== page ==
I owe this one to my son, who, after discovering that public affairs and politics can be as interesting and engaging as the superhero cinema he loves, has become a voracious reader of news and analysis, and an adept researcher on public affairs.
On learning that President Aquino has refused to honor or recognize the martyred SAF 44, and is adamantly against building a memorial to them, he exclaimed:
“How can our people accept this! President Aquino ordered the building of a memorial to the alleged victims of the Jabidah massacre, which never happened. And here he is now refusing the honors and remembrance due the slain SAF commandos in Mamasapano, whose deaths by massacre have been confirmed by photographs and autopsies to the last sordid detail.”
Then he supplied what proved to be the clincher for me in his argument that the SAF 44 deserve a memorial . He showed me how the Cambodians remember the millions of victims in the infamous killing fields of Pol Pot.
The Cambodian memorial shows how Cambodia is coming to terms with its painful past.
The images on the Internet website are so distressing – they include thousands of human skulls – they are painful to look at. I can understand why many tourists could not complete the full experience of immersion in the killing fields.
My son made his point quite powerfully; I literally rushed to write this column lest I forget to write it.
Jabidah is a hoax
How, if he is not sick in the head, does President Aquino justify the asymmetry (to use a currently fashionable word in government discourse) between his official actions/policies on Jabidah and Mamasapano?
Who is the spokesman, propagandist and speechwriter who will earn his/her living by trying to make the execrable excusable for the nation?
To dispose of the Jabidah business first, I will cite the work of my colleague Bobi Tiglao, who in a four-part series for the Manila Times last March destroyed, perhaps forever, the entire Jabidah narrative of the Aquino administration.
The titles of each part of the series speak for themselves:
Part One: “‘Jabidah’ was a big hoax”
(Times, March 22, 2015)
Part two: “Only Aquino was fooled by ‘Jabidah’ hoax”
(Times, March 25, 2015)
Part three: “Clearest indications that Jabidah was a hoax” (Times, March 27, 2015)
Part four; National Historical Commission: No ‘Jabidah’ (Times, March 29, 2015)
I will highlight part four here, because it reports the frenzied lobbying by peace adviser Teresita Deles and peace negotiator Miriam Ferrer to secure sanction from the historical commission for a memorial to Jabidah.
In 2013, the administration organized in Corregidor a commemoration of the “Jabidah massacre.” In his speech, President Aquino ordered the National Historical Commission (NHC) to officially acknowledge the purported atrocity, “to recognize it as part of our national narrative.” He led the groundbreaking rites on the island for what was supposed to be the commemorative site for Jabidah.
The NHC—by law the only government agency with the “authority to determine all factual matters relating to official Philippine history” — refused to obey Aquino. It did agree, however, to some kind of compromise.
It authorized a site in Corregidor as a “Mindanao Garden of Peace.” But the NHC refused to even put the word “Jabidah” on the marker in that “garden of peace.”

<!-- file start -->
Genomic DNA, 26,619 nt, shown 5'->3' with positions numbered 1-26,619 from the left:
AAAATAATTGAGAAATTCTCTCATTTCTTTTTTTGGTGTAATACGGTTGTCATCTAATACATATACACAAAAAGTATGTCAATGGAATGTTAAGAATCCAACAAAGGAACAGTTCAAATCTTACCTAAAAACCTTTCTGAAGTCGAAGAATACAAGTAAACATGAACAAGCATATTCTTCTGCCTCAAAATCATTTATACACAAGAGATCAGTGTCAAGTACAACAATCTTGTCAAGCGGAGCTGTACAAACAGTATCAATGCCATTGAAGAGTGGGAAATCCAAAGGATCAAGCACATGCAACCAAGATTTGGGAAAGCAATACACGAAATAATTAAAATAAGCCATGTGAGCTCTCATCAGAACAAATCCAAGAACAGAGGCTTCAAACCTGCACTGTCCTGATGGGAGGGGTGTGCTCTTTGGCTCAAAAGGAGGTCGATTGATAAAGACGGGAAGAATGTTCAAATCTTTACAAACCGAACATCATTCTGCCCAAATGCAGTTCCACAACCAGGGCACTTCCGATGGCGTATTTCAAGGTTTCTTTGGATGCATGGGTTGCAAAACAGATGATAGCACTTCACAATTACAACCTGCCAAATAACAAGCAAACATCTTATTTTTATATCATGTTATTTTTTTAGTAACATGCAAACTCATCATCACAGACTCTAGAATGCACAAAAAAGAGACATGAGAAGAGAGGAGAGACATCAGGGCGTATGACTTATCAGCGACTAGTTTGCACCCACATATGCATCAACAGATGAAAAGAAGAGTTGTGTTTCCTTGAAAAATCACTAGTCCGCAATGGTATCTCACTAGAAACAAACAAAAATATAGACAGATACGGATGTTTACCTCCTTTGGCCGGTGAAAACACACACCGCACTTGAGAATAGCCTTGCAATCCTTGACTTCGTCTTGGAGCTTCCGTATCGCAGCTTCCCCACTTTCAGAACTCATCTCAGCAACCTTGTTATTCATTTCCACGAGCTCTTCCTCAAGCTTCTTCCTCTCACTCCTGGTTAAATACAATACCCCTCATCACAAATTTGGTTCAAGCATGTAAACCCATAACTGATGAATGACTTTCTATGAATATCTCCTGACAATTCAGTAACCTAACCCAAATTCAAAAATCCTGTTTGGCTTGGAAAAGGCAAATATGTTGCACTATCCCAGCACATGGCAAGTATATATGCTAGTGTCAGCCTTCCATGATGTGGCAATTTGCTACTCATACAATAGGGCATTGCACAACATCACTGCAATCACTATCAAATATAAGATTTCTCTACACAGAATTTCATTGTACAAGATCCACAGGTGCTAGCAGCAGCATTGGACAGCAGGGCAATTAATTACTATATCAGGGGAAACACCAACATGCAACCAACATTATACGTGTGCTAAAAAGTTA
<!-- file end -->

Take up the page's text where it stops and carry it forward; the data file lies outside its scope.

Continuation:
Mamasapano smolders like a nightmare
While Jabidah stinks in its fakery, Mamasapano smolders like an open wound and nightmare, demanding closure.
Whether the Mamasapano massacre happened is not in dispute. The documentation in words, pictures and video are exhaustive. I will wager my savings that no issue of the Manila Times since January 25, 2015, has failed to carry the name Mamasapano in its pages at least once. My own columns have delved into the subject multiple times.
Multiple official inquiries have established that a massacre or incident occurred on Sunday, January 25, 2015, in the municipality of Mamasapano, Maguindanao province.
Very many pieces of evidence have established beyond doubt that 44 members of the PNP Special Action Force died in the incident, and at least eight others also died.
Testimony has established that members of the Moro Islamic Liberation Front (MILF) and the Bangsamoro Islamic Freedom fighters (BIFF) perpetrated the killings, and that they took away the equipment, gear and personal effects of the commandos.
To their lasting shame, Mesdames Deles and Ferrer took to blaming the SAF for what happened in Mamasapano.
In the aftermath of the tragedy, President Aquino has exerted much effort to cover up his accountability and possible liability for the incident. Administration officials have worked to defuse the charge that Aquino ordered forces to stand down and desist from effecting a rescue operation to save lives on the day of the incident.
And there are troubling questions about the impact of Mamasapano on the peace process and on the passage of the proposed Bangsamoro Basic Law.
A culture is what it remembers, and what it knows
The contrasting treatment of Jabidah and Mamasapano by President Aquino betrays a streak of arrogance and even sadism that history will judge harshly, and will rankle for years with the families of the fallen, and within the ranks of the Philippine National Police.
Past and present officers of the PNP have said that Aquino cannot deal justly with the Mamasapano massacre because it has been traumatic for him and his government. They say\ curtly, it’s because Aquino knows he is to blame for what happened.
There is moral clarity to Mamasapano that no amount of public relations and lying can wipe away.
In his book, Second Drafts of History, the famous essayist Lance Morrow writes movingly about the importance of remembering and the dangers of forgetting in the affairs of men and nations.
He concluded the essay with this pregnant line: “A culture is what it remembers, and what it knows.”